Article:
When I was younger, my Mom used to have a fairly standard ritual on Sunday; that being the reading of the New York Times: Sunday edition.
Regardless of what town/state/country we were living in, that was fairly standard fare in my house.
I'm on the road working for a couple of portfolio companies and I found myself needing to do the laundry.
[Note 1] I am clearly not an uber-geek as rather then fire up Google Maps, do a local search, get directions and lay a keyhole satellite image over the whole thing, I just asked the front desk.
[Note 2] Memo to Partners. I'm doing laundry, boys, watching those expenses, thank me later.
Like many of you, there are lots of 'rooms' where in order to complete the task at hand, I need something to read, the laundromat being one of them.
I purchased a copy of the Sunday NYT and headed off to do my laundry.
It was an interesting experience. The first thing that struck me was how 'old' things seemed. I am a pretty hefty news junkie so I may be the exception but, wow, where's the news in the news? And given the wire reports being used by everybody, it just stands out when you've seen a passage before.
The second observation was the feeling of singular view.
I was thinking of people who actually get into a routine of grabbing the NYT (or any newspaper to be fair) and hit the commuter train or breakfast table. It's what you start your day with or get your information from. When you add, potentially, news radio for the commute, it's a bit scary that this is all some people might be using to form up opinions, hence my singular view point. Scary.
Today happened to be when the NYT ran a story about Blogs with a guy named Nick Denton blasting the hype and other things about blogs. He is the chief vodoo at Gawker Media which has a bunch of blogs under one roof so they can sell advertising, etc. You can read more about this story on gapingvoid.
I had already read Hugh's comments along with others before I had gotten to the actual paper. If it hadn't been for stinky socks, it is doubtful I would have seen the NYT. What struck me is that armed with Hugh's comments and those of his readers, the story took on a slightly different tone, at least to me. It was interesting to read reactions before reading the actual story.
This also happened to be the Sunday where Seth Godin gets a body shot about his latest book, All Marketers are liars. The blog Seth is doing has some interesting stories that make the point about telling a story and, in general, it will be a good book about marketing, in my opinion.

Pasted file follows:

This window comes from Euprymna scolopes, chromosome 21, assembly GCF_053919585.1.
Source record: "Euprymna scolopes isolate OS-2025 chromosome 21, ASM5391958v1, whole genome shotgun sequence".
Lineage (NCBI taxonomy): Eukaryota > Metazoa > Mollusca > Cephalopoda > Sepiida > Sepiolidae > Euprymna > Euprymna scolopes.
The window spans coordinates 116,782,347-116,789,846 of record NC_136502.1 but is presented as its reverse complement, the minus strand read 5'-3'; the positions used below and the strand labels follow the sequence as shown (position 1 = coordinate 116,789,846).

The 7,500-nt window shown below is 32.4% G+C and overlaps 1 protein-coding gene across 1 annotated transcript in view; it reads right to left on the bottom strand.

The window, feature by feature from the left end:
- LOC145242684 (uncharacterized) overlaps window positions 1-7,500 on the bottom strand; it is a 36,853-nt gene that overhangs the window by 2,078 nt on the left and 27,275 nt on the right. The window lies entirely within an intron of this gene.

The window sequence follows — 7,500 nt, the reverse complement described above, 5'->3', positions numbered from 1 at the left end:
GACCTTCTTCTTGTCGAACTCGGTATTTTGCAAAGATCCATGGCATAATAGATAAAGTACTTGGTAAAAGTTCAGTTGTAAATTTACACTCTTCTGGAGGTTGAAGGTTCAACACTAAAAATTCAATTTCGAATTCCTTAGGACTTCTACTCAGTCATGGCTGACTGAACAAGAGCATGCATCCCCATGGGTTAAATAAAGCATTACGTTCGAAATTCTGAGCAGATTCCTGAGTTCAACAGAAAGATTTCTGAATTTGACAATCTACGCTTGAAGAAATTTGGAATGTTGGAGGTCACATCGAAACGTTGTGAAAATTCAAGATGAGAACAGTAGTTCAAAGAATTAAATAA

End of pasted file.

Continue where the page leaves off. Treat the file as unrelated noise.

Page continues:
On page 8 of the NYT Smart Money section, Paul Brown has a column about books that he calls "Off the Shelf." In this article, he talks about the need to do the right thing. The article talks about a number of books including Seth's with the bonus that Seth gets his book cover as a small inset photo along with one other book.
Here is the first shot at the book:
"The definitions range from being "authentic," in a new but disappointing work by the marketing consultant Seth Godin, to taking calculated risks, in the opinion of two long time business observers."
Then there is a blurb about the core of the book, telling stories, best stories are authentic. Has a good quote out of the book. Then it sums up with this shot:
"Unfortunately, Mr. Godin spends most of this book reinforcing what good marketers already know."
Hmm.. Well, reviewers are, of course, entitled to an opinion and this is not really a debate on the book itself. You have to wonder, tho, what happens when loose and sloppy reviews like this are the only place where somebody gets data.
Consider a few pesky details. First, Godin isn't a consultant. I tried to hire him as a consultant for a portfolio company and he was pretty clear that consulting isn't his thing. I've checked all his web stuff and the word consultant doesn't appear anywhere.
Yes, it's a very very tiny little detail that, call it 1 in 10,000 people might catch and even less would care about. But, call me old fashioned, it's a factual error and it leads people to the wrong conclusion about with Seth does/doesn't do. That doesn't seem fair to me. I'm will to bet something on the order of, well, this almost full 2 liter bottle of diet cherry 7UP sitting here, that if I pointed it out to the reporter he would pat me on my head and pretty much ignore me vs. printing a retraction.
[Note 3] Here's another reason why the rest of the world, sometimes, lets call it, shakes thy collective heads at America. Is the U.S. the only country in the world where it's '2 liters' vs. '2 litre'? I know we didn't adopt the metric system but you'd think we'd at least go along with the parts we used.
Another pesky detail. That comment about Seth offering up what good marketers already know. What about the bad ones? The new ones? The aspiring ones? While it's probably fine to say if you are an expert/good marketer, skip the book, what about saying if you're not, it's a good read. If you think about it, it is exactly what Mr. Brown is saying. And if he thinks it is material good marketers know, then why the disappointing comment?
Again, pesky detail, I know and I'm far from the expert on any subject but, this strikes me as a bit unfair and lazy reporting.
This isn't a rant on print media or Mr. Brown or anybody, rather an observation that with all the information readily available on pretty much anything and anyone, I would have hoped that media of all kinds would begin to pay attention to the details that, in the past, could have been overlooked.
There is a generation coming (my daugthers:18yrs/21yrs) that are not grounded in the print world, rather the digital world. They have multiple references for everything and trust will have to be earned from those with a much more skeptical eye then before.
Seems to me, that's a wake up call for those in the reporting biz. Do they still wrap fish in newspaper?